On February 22, I went to see Alexandra Ballet’s production of ‘Giselle’ at the Touhill Performing Arts Center. The evening was also a Sapphire Celebration of Ms. A’s 65 years of teaching. Alumni, including myself, from the past 65 years were there to pay tribute to Ms. A and see the next generation learning the steps and lessons many of us learned. This production of ‘Giselle’ was an excellent example of everything Ms. A is best known for; total stage commitment even from the youngest of students, detailed port de bras, and the rigorous discipline that sets students up for a lifelong dedication to classical ballet.
The ballet opens with the curtain down, the space filled with Adolph Adam‘s score, delicate and romantic and also filled with tension. The curtain reveals a beautiful sunny village set with scenery by George Verdak and lighting from Tim Hubbard. Act 1 has admittedly, a lot of pantomime serving as storytelling. However, everyone from the youngest villager to the guest stars had a dancers posture- shoulders back, faces bright-and moved with purpose. There was an expressiveness of warmth, or worry in each gesture of the arms, and movement seemed to serve as a natural, conversational- yet balletic- style of communication.
Georgia Reed, as Giselle, was exuberant, light, bright, and joyful. She was sensitive to every nuance of the music and each character. Guest artist, Thom Dancy as Hilarion, lent a strong masculine presence, somehow perfecting Hularion’s tricky role as pitiable in his unrequited love, and also the busybody that pulls the wool from Giselle’s eyes. Guest artist, Brian Grant was charming, youthful, and persuasive- the sway he held over Giselle was apparent in their stage chemistry together and with excellent partnering. Both Reed and Grant provided very nice variations.The real meat of the showmanship is in peasant pas de deux, danced by Megan Rigabar and Elisha Malinski. The pair started strong with fantastic cabrioles in the opening. Partnering was at times a bit shaky but never affected their faces or energy level. Rigarbar showcased fabulous turns during her variation and a mature sense of finesse particularly landing each turn.These two looked their best in petite allegro such as the emboite, and saute basque which were clean and energetic.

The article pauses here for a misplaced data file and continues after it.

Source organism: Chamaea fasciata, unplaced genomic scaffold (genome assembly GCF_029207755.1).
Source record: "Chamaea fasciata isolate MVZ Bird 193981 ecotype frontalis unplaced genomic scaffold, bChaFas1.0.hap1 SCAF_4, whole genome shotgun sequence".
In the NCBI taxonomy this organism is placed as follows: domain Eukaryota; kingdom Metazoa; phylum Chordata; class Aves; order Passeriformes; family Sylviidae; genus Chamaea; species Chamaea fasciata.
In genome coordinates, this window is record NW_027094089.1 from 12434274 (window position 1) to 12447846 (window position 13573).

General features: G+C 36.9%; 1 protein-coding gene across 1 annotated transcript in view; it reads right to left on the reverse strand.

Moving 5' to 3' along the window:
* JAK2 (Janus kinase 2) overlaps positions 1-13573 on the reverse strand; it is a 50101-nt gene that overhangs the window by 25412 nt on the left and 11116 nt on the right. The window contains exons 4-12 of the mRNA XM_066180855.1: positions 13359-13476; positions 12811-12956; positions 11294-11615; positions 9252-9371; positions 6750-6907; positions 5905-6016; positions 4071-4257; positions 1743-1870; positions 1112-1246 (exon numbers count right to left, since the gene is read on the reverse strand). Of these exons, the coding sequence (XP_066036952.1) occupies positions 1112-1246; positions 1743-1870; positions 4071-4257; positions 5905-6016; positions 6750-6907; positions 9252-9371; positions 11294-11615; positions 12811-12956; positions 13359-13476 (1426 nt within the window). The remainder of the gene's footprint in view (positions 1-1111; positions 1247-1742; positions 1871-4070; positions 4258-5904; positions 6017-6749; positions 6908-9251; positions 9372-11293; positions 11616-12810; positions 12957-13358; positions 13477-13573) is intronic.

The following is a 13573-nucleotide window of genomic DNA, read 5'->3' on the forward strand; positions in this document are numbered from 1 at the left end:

Act 1 was a very good representation of the students; the villagers were very together and displayed nice attention to detail with pointed feet and soft epaulement in every balance.The villager scene with tambourines was very enjoyable and made great use of the stage space. A beautiful staging moment came when the friends dance in along the diagonal in their bright blues amongst a seas of earth-toned costumes, showing not only wonderful staging, nice dancing, but the incredible costuming from Jude Bonnot, Dace Dindonis, Jean Grewe, Kay Johnson, Nickie Junker, and Nina Reed. In this very fast section, the timing seemed to escape a few dancers as the friends weren’t entirely together. However, beautiful dramatic performances from all helped to form tension with Hularion’s reveal and Giselle’s madness, broken heart, and resulting death. The curtain falls on the color and safety of the village populated with friends and Giselle’s over-protective mother* leaving a feeling of despair, anger, and regret.